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About SenorPerfecto

  • Rank
  • Birthday July 27

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  • Location
    Los Angeles
  • Interests
    Friends, Romans, countrymen, ears.

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  1. The old gold band still brings the heart rate up a little bit, doesn’t it? It just feels right. It’s not “Coca-Cola Classic.” It’s just Coke. Not fancy. Just right. This may be the only time Habanos adding a second band actually brought a cigar’s physical profile *down*. And the silver tubo being painted white and red is sacrilege. So here we have it: the ne plus ultra variety of RyJ Churchill. Let’s light it up and see what 2006 tastes like on a 2020 tongue. Pairing is a Sanpellegrino Chinotto, a bitter Italian citrus fruit soda that’s my favorite drink in the world. I’ll punch, as usual, with the 11mm Xikar twisty, to minimize the cap damage. This baby’s waited almost 15 years, so we’re going to treat her right, no matter if she returns the favor or not. Under the cherry moon. Unlike most old tubos I’ve had the pleasure of smoking, this one has not retained much of its original punch — if it ever had any. If someone asked for a light bodied, big-ish Cuban cigar, this is what you’d give them. It has almost zero RyJ DNA. No dark fruits. It’s all baking spices and hay and grassiness. At the 1-inch in mark, I figure the cigar out- slow smoking, small puffs. The draw is great, the burn perfect. Plenty of smoke. But bigger puffs just turn into... nothing. The second third turns out better, but the final third just gets muffled and a bit generically strong and ashy. It was a pleasant smoke, though not a notable one. After 14 years, one hopes for better. It reinforces my belief that many really old cigars — 15+ years — simply lose too much of what they were at their peak to be worthy of their inflated price tag. I’ll stick with my 14s and 15s, thank you. 86 points. Solid B.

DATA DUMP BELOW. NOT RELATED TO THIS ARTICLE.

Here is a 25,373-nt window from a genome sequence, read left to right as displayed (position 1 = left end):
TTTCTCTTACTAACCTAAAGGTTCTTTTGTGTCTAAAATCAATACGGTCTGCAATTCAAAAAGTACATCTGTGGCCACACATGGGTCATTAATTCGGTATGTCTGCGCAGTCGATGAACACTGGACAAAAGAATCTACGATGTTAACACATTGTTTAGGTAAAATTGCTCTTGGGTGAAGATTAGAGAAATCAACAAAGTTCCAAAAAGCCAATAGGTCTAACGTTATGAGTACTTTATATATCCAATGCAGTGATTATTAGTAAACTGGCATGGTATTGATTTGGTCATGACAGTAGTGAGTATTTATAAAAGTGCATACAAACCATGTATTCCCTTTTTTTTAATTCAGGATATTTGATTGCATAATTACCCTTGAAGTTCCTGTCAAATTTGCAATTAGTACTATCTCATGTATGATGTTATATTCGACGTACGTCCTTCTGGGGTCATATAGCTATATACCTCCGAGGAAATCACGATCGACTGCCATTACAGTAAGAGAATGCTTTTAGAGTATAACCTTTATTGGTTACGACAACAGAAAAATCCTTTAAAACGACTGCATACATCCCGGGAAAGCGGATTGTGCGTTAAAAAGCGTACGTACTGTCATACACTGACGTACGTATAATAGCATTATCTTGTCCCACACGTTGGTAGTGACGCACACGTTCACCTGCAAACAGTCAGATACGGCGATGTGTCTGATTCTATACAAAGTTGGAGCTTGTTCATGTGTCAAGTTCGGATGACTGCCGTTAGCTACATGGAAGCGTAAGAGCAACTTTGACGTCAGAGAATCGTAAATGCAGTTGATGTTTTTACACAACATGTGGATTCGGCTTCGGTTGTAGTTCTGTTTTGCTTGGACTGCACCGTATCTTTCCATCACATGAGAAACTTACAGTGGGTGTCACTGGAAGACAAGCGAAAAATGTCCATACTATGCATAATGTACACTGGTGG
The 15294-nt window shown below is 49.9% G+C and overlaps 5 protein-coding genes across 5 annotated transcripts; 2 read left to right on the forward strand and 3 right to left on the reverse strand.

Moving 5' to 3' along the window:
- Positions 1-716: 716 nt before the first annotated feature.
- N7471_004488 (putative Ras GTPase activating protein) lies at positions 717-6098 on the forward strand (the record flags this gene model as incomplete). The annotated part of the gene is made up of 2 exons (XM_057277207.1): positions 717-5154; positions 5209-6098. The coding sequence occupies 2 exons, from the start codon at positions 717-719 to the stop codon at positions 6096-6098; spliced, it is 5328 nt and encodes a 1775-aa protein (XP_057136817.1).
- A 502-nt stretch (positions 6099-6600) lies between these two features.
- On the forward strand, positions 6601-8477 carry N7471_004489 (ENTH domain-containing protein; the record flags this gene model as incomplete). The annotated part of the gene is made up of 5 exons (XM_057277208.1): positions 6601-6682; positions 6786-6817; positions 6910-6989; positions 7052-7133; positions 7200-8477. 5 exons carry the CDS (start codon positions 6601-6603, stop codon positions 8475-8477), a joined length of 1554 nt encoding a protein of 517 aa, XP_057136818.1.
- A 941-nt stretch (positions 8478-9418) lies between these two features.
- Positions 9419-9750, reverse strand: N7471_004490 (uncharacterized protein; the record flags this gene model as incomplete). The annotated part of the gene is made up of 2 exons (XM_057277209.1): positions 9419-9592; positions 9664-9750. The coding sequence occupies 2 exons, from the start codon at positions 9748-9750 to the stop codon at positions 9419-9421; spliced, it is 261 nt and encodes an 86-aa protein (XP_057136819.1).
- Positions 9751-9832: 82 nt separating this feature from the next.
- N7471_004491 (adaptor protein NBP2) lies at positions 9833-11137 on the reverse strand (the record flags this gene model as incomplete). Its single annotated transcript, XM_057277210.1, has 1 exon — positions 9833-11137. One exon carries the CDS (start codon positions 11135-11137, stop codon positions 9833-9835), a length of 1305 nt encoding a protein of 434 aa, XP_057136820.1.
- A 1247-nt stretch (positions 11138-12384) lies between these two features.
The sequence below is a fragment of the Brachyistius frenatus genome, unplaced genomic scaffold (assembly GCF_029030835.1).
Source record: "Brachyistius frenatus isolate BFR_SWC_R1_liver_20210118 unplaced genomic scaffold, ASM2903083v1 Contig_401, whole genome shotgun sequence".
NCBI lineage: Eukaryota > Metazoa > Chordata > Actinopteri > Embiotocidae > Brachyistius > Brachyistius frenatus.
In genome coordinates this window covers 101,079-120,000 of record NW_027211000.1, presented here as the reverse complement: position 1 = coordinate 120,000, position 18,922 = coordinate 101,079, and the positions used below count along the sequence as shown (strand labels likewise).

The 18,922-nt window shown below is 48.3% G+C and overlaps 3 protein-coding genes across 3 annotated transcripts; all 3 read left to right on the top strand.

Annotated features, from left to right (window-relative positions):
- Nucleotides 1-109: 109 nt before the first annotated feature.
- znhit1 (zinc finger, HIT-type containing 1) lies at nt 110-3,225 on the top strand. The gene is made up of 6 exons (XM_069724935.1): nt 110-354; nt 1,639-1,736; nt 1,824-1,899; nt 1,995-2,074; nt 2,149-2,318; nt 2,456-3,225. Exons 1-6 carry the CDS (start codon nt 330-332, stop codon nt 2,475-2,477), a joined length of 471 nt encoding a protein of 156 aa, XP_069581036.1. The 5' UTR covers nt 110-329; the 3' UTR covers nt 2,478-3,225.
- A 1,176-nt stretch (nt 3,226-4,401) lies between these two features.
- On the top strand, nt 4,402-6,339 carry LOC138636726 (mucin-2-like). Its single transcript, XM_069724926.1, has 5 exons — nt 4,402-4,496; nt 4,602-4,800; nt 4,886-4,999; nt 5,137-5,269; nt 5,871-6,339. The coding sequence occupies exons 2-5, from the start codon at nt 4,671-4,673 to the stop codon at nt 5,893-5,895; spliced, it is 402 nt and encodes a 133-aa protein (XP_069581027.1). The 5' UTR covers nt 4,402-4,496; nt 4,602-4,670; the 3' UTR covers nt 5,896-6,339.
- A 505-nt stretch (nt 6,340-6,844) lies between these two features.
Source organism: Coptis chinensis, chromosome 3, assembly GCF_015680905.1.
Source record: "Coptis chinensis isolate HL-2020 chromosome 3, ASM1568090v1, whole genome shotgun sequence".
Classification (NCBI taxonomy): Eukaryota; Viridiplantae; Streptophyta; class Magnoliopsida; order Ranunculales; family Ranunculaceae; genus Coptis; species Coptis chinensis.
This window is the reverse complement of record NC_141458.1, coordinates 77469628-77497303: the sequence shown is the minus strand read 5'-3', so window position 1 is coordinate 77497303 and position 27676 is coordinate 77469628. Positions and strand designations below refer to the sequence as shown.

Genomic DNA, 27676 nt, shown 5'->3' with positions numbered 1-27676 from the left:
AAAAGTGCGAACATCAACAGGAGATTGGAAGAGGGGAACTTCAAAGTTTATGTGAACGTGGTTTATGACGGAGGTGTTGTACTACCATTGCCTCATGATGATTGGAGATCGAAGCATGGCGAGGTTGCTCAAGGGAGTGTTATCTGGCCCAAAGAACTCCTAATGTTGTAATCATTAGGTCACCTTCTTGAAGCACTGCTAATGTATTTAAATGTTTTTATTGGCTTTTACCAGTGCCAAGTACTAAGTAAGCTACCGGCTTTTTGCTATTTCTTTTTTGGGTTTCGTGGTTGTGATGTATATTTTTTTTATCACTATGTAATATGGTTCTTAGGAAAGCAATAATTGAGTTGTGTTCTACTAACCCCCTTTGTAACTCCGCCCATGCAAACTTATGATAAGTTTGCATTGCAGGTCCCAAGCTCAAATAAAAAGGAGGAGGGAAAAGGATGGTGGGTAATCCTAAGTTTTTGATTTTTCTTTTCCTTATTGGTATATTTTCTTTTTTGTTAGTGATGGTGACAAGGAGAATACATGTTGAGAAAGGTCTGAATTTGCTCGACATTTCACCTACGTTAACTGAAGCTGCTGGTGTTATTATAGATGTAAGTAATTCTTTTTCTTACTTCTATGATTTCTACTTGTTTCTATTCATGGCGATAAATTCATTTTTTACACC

2. China? Wait til the US smartens/opens up. You want hoovering?
  3. On the Way Up In Your Estimation 👆 1. Romeo y Julieta Churchill 2. SCDLH Principe 3. On The Way Down In Your Estimation 👇 1. RASS 2. Party Shorts 3.